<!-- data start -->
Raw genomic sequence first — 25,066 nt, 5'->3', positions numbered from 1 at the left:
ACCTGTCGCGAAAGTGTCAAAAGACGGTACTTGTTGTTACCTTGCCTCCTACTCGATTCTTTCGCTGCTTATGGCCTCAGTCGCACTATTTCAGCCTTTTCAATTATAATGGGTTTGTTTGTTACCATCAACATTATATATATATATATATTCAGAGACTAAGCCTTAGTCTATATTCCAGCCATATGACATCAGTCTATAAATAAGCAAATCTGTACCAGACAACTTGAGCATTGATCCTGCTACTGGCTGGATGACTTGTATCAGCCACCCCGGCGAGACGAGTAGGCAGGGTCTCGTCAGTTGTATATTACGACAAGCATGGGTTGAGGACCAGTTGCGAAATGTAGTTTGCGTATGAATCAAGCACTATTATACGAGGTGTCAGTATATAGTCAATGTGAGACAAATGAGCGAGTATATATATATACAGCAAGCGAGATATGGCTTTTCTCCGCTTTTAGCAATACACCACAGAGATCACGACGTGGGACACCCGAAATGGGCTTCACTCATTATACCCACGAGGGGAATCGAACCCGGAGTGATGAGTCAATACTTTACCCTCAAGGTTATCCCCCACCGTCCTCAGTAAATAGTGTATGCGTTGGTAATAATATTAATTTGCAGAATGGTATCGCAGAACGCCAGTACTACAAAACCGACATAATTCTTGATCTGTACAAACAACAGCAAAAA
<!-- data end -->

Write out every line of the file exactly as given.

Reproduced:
Raw genomic sequence first — 25,066 nt, 5'->3', positions numbered from 1 at the left:
ACCTGTCGCGAAAGTGTCAAAAGACGGTACTTGTTGTTACCTTGCCTCCTACTCGATTCTTTCGCTGCTTATGGCCTCAGTCGCACTATTTCAGCCTTTTCAATTATAATGGGTTTGTTTGTTACCATCAACATTATATATATATATATATTCAGAGACTAAGCCTTAGTCTATATTCCAGCCATATGACATCAGTCTATAAATAAGCAAATCTGTACCAGACAACTTGAGCATTGATCCTGCTACTGGCTGGATGACTTGTATCAGCCACCCCGGCGAGACGAGTAGGCAGGGTCTCGTCAGTTGTATATTACGACAAGCATGGGTTGAGGACCAGTTGCGAAATGTAGTTTGCGTATGAATCAAGCACTATTATACGAGGTGTCAGTATATAGTCAATGTGAGACAAATGAGCGAGTATATATATATACAGCAAGCGAGATATGGCTTTTCTCCGCTTTTAGCAATACACCACAGAGATCACGACGTGGGACACCCGAAATGGGCTTCACTCATTATACCCACGAGGGGAATCGAACCCGGAGTGATGAGTCAATACTTTACCCTCAAGGTTATCCCCCACCGTCCTCAGTAAATAGTGTATGCGTTGGTAATAATATTAATTTGCAGAATGGTATCGCAGAACGCCAGTACTACAAAACCGACATAATTCTTGATCTGTACAAACAACAGCAAAAA